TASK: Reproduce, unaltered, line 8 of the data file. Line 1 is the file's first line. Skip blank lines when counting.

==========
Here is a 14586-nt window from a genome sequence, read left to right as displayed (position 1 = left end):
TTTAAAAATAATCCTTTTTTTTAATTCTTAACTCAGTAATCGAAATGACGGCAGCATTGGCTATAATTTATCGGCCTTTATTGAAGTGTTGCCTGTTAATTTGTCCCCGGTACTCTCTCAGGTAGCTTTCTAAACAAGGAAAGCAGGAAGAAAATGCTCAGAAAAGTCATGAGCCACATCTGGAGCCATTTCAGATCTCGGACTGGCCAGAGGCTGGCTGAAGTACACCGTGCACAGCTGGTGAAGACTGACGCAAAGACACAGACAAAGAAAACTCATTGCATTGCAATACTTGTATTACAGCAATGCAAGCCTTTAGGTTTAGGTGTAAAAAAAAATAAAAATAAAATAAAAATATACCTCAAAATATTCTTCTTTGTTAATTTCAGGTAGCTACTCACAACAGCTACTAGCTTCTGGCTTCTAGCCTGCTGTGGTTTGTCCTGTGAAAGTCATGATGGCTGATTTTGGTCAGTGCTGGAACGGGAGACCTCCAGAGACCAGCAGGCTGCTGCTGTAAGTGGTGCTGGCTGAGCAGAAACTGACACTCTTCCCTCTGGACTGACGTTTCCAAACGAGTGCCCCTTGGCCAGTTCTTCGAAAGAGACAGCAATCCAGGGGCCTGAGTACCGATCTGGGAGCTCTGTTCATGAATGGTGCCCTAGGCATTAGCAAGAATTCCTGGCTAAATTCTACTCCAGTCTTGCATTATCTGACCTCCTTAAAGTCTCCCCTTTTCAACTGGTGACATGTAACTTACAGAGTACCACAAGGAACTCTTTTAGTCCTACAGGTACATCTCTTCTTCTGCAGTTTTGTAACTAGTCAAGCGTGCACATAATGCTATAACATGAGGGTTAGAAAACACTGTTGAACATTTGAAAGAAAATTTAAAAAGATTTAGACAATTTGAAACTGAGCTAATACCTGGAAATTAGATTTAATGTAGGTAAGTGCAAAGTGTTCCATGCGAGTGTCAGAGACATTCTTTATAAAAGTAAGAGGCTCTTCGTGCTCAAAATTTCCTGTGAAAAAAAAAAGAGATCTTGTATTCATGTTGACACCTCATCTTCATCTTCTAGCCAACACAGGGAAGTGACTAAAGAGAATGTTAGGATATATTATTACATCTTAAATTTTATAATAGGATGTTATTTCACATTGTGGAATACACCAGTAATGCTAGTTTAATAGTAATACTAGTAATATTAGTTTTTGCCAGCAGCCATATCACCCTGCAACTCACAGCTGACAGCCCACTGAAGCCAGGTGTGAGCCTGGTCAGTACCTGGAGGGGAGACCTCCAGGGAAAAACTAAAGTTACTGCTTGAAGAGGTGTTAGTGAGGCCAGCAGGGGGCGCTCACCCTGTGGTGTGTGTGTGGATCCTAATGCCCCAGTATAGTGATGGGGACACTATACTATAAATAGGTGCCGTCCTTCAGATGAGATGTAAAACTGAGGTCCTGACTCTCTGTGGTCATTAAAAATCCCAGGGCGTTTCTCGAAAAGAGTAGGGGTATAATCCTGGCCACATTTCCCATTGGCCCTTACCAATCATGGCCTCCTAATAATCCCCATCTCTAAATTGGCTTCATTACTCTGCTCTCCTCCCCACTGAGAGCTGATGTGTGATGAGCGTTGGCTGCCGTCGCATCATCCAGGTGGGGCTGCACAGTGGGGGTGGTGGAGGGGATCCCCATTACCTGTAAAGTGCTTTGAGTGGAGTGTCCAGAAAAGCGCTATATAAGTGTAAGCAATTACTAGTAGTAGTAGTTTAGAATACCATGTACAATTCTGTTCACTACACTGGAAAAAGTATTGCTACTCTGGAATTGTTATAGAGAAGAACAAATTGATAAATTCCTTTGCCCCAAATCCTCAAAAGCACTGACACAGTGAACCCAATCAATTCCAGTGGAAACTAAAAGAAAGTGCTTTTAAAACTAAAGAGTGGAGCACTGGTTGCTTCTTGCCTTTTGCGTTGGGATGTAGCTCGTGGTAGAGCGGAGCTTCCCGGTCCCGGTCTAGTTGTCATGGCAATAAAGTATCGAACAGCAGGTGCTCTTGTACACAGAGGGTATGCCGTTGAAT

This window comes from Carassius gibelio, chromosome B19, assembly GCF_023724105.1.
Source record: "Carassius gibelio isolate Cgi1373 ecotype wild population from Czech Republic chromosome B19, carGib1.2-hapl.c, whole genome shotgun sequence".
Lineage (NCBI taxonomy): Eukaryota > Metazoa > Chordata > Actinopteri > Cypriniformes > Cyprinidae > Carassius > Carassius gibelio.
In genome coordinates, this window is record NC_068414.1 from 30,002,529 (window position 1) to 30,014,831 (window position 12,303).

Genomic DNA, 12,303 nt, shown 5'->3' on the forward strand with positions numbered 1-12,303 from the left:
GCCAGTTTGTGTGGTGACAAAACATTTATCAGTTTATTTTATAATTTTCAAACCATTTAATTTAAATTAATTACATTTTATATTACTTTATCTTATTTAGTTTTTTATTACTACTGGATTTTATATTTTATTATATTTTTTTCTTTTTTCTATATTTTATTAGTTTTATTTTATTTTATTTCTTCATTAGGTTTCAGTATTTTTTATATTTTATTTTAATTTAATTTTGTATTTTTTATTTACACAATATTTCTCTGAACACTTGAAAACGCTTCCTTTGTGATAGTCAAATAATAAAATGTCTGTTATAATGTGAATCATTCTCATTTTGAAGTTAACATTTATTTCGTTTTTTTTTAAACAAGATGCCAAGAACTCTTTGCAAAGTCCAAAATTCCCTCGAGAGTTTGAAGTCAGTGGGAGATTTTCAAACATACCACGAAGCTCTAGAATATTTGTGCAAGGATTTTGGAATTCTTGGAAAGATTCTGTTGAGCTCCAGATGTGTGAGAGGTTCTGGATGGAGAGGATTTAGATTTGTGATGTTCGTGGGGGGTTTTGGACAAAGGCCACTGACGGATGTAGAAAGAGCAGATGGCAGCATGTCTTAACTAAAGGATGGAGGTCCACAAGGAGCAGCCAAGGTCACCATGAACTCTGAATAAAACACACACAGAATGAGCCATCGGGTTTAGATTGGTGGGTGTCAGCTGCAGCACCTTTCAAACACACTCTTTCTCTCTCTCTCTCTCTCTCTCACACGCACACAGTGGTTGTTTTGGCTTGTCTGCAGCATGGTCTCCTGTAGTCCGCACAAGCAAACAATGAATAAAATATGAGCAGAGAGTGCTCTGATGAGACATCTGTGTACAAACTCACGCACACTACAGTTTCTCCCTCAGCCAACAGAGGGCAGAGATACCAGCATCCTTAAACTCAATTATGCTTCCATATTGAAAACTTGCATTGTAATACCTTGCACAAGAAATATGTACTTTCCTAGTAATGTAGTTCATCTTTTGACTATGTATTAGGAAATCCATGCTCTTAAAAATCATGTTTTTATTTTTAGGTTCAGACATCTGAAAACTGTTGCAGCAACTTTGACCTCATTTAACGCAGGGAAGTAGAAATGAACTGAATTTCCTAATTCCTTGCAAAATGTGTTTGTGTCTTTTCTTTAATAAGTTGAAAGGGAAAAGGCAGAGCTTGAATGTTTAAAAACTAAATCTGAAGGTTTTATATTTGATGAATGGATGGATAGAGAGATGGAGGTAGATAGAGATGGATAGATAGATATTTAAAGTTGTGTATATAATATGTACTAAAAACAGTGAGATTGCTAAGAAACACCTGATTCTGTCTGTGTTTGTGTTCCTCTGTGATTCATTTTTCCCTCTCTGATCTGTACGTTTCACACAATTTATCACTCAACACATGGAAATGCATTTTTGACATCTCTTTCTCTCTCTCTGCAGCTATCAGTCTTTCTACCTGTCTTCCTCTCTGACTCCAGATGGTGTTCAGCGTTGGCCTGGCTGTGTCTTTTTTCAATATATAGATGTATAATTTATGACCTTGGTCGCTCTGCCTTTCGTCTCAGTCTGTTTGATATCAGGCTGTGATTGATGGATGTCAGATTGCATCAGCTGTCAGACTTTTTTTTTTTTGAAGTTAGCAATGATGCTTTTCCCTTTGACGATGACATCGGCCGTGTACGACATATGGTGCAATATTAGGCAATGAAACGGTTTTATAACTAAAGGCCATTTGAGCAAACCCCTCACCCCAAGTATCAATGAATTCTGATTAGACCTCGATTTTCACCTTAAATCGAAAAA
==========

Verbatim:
GCCAGTTTGTGTGGTGACAAAACATTTATCAGTTTATTTTATAATTTTCAAACCATTTAATTTAAATTAATTACATTTTATATTACTTTATCTTATTTAGTTTTTTATTACTACTGGATTTTATATTTTATTATATTTTTTTCTTTTTTCTATATTTTATTAGTTTTATTTTATTTTATTTCTTCATTAGGTTTCAGTATTTTTTATATTTTATTTTAATTTAATTTTGTATTTTTTATTTACACAATATTTCTCTGAACACTTGAAAACGCTTCCTTTGTGATAGTCAAATAATAAAATGTCTGTTATAATGTGAATCATTCTCATTTTGAAGTTAACATTTATTTCGTTTTTTTTTAAACAAGATGCCAAGAACTCTTTGCAAAGTCCAAAATTCCCTCGAGAGTTTGAAGTCAGTGGGAGATTTTCAAACATACCACGAAGCTCTAGAATATTTGTGCAAGGATTTTGGAATTCTTGGAAAGATTCTGTTGAGCTCCAGATGTGTGAGAGGTTCTGGATGGAGAGGATTTAGATTTGTGATGTTCGTGGGGGGTTTTGGACAAAGGCCACTGACGGATGTAGAAAGAGCAGATGGCAGCATGTCTTAACTAAAGGATGGAGGTCCACAAGGAGCAGCCAAGGTCACCATGAACTCTGAATAAAACACACACAGAATGAGCCATCGGGTTTAGATTGGTGGGTGTCAGCTGCAGCACCTTTCAAACACACTCTTTCTCTCTCTCTCTCTCTCTCTCACACGCACACAGTGGTTGTTTTGGCTTGTCTGCAGCATGGTCTCCTGTAGTCCGCACAAGCAAACAATGAATAAAATATGAGCAGAGAGTGCTCTGATGAGACATCTGTGTACAAACTCACGCACACTACAGTTTCTCCCTCAGCCAACAGAGGGCAGAGATACCAGCATCCTTAAACTCAATTATGCTTCCATATTGAAAACTTGCATTGTAATACCTTGCACAAGAAATATGTACTTTCCTAGTAATGTAGTTCATCTTTTGACTATGTATTAGGAAATCCATGCTCTTAAAAATCATGTTTTTATTTTTAGGTTCAGACATCTGAAAACTGTTGCAGCAACTTTGACCTCATTTAACGCAGGGAAGTAGAAATGAACTGAATTTCCTAATTCCTTGCAAAATGTGTTTGTGTCTTTTCTTTAATAAGTTGAAAGGGAAAAGGCAGAGCTTGAATGTTTAAAAACTAAATCTGAAGGTTTTATATTTGATGAATGGATGGATAGAGAGATGGAGGTAGATAGAGATGGATAGATAGATATTTAAAGTTGTGTATATAATATGTACTAAAAACAGTGAGATTGCTAAGAAACACCTGATTCTGTCTGTGTTTGTGTTCCTCTGTGATTCATTTTTCCCTCTCTGATCTGTACGTTTCACACAATTTATCACTCAACACATGGAAATGCATTTTTGACATCTCTTTCTCTCTCTCTGCAGCTATCAGTCTTTCTACCTGTCTTCCTCTCTGACTCCAGATGGTGTTCAGCGTTGGCCTGGCTGTGTCTTTTTTCAATATATAGATGTATAATTTATGACCTTGGTCGCTCTGCCTTTCGTCTCAGTCTGTTTGATATCAGGCTGTGATTGATGGATGTCAGATTGCATCAGCTGTCAGACTTTTTTTTTTTTGAAGTTAGCAATGATGCTTTTCCCTTTGACGATGACATCGGCCGTGTACGACATATGGTGCAATATTAGGCAATGAAACGGTTTTATAACTAAAGGCCATTTGAGCAAACCCCTCACCCCAAGTATCAATGAATTCTGATTAGACCTCGATTTTCACCTTAAATCGAAAAA